Photo Credit: Jewish Press

If I were to ask you which mitzvah we should zoom in on in Elul, you would likely answer tshuvah, repentance. You would then reasonably follow up with the task of making a cheshbon hanefesh, a personal accounting to unearth what you need to do tshuvah for. This is certainly a good occupation for Elul. However, I would like to suggest a second very important pursuit for Elul and that is the mitzvah of tzedakah, giving charity. When we chant in unison on Rosh Hashana and Yom Kippur the three ingredients that are recommended to repeal an evil decree, they are tshuvah, tefillah and tzedakah, repentance, prayer and charity.

Now, repentance is the eraser that wipes away sins that cause the prosecutor to prosecute us. Prayer is the intervention wherein we beg for compassion and mercy. After these two obvious steps, of all of the 613 mitzvahs, the one that is most recommended to save us is not Torah study, it’s not Shabbos or any of the other possible mitzvahs we might suggest. Rather, the premier mitzvah for our protection is giving tzedakah. This should come as no surprise since the Gemara teaches us in Masechtas Bava Basra, “Tzedakah tatzil mimaves – Charity saves from death.”


The Medrash relates that on the day that Rabbi Akiva’s daughter got married, she was wearing a rather heavy brooch. In the tropical heat, she found it cumbersome, so she went over to the wall of the wedding hall, took off the brooch and stuck it into a hole in the wall. Later on, when she wanted to put the brooch back on, she pulled it out and to her shock and consternation, a dead venomous rattlesnake emerged along with it. It seems to be that when she put the pin into the wall, it went straight into the snake’s eye and killed it.

She was so shaken that she showed it to her father. That entire day, Rabbi Akiva revealed to her, he had had a premonition that she was going to die during the wedding. He asked her if she had done anything special during the wedding. She told her father that a poor man came to the wedding, and everyone was too busy to assist him so she gave him her portion at her own wedding. Rabbi Akiva informed her that it was this sacrifice and her kindness to this needy person that saved her life. And so, Rabbi Akiva proceeded to go out to the public, relate this story, and declare that charity saves from death.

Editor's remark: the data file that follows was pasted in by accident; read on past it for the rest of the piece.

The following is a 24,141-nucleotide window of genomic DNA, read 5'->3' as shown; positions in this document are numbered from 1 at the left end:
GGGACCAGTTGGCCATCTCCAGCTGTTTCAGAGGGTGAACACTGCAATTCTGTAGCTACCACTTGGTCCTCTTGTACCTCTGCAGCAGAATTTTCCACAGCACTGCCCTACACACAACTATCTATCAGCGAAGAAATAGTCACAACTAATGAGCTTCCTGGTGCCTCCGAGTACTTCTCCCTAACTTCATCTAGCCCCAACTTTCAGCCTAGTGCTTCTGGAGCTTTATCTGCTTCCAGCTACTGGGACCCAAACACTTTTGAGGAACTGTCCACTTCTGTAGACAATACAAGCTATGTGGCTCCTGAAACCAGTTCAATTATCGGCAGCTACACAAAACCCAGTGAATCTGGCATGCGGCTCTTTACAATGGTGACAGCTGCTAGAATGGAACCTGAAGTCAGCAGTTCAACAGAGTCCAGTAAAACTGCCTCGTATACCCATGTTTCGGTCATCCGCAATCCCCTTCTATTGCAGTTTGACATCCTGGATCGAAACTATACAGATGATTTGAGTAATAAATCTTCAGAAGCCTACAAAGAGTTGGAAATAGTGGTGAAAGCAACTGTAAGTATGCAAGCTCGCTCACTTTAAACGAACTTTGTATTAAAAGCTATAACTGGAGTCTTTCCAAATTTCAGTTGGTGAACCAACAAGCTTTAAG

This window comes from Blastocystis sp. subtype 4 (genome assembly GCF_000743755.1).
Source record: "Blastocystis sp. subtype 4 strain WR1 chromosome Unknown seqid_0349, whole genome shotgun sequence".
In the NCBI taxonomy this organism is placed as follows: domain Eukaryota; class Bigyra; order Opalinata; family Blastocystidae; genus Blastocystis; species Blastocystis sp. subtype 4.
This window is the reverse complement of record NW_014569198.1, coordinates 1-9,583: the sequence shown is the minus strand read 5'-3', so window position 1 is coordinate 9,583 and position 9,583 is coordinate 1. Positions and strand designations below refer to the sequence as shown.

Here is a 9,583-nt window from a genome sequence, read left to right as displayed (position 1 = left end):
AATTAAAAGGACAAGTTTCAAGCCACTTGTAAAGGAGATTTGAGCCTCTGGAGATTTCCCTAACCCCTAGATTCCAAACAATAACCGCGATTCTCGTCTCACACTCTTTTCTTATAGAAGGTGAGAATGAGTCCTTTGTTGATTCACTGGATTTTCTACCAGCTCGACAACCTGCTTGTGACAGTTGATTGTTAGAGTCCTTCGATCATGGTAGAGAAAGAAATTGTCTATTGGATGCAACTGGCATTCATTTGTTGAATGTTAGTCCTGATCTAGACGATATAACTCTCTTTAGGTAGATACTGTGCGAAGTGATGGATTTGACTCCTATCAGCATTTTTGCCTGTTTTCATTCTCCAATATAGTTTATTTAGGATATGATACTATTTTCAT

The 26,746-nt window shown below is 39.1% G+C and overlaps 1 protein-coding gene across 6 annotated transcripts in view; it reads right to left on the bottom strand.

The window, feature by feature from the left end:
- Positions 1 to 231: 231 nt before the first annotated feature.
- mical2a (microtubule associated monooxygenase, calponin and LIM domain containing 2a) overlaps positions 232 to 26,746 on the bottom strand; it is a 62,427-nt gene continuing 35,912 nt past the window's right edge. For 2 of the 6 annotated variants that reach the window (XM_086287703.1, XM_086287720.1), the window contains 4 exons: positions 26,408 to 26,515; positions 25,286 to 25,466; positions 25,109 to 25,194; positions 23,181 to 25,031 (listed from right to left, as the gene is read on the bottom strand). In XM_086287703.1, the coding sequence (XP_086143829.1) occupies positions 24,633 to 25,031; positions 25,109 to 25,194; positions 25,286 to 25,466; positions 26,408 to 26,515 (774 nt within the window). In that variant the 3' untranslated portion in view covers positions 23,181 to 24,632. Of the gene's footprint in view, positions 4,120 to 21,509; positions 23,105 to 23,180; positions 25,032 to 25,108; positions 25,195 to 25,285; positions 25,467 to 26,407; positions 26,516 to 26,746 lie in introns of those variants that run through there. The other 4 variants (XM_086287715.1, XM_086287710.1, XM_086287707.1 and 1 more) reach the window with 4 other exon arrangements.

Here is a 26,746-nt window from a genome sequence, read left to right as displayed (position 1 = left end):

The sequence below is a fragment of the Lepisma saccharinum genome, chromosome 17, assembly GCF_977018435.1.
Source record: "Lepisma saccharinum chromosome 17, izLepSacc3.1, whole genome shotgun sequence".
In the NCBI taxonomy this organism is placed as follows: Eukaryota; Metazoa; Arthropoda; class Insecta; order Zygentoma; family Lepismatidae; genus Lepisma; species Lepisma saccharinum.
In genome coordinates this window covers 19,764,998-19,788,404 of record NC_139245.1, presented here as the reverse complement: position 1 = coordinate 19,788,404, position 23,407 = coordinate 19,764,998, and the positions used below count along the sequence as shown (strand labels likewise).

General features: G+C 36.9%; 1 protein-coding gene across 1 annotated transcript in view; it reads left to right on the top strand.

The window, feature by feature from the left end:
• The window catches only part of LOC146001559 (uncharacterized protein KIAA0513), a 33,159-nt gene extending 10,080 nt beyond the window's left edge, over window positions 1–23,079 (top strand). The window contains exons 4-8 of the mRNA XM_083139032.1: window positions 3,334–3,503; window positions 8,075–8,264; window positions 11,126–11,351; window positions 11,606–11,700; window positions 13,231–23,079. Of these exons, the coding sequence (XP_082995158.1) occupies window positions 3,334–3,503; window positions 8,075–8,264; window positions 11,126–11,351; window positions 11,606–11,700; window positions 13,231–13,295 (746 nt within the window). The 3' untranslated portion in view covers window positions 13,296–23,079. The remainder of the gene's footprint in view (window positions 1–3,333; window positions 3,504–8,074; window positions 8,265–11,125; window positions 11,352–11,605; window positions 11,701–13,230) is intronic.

Tzedakah is unique. We say on Rosh Hashana and Yom Kippur, “Mi b’kitzo umi lo b’kitzo – Who will die in their appointed time and who before their appointed time.” When it comes to someone’s time, there is little that one can do to extend their divinely allotted ration of life. But tzedakah can accomplish even this, for the Gemara in Bava Basra informs us that there was a righteous charity executor (Binyomin HaTzadik) whose life was extended many years because of his many charitable activities.

On Rosh Hashanah and Yom Kippur, our annual livelihood is also determined. And, there is no better way to increase the bounty that we receive from Hashem than with the giving of tzedakah. As the pasuk testifies, “Ki b’glal hadavar hazeh, yivorechechah Hashem Elokecha b’chol maaseh yadecha – For because of this thing (tzedakah), Hashem will bless all of your handiwork.”

There is yet another advantage to charity. As the Mishnah in Pirkei Avos teaches us, marbah tzedakah, marbeh shalom, when one increases their charity, they increase their tranquility. In the way of middah k’neged middah, measure for measure, when we give money to others and ease their domestic stress and anxiety in the process, Hashem showers us with all kinds of harmony and serenity.

Let’s face it. It is not easy to give away our money. We work very hard for it and we have so many things that we want to do with it. May Hashem give us the strength and desire to share our largesse with those who are less fortunate, and in that merit, may Hashem bless us with a New Year of long life, good health, and everything wonderful.

(To be continued)


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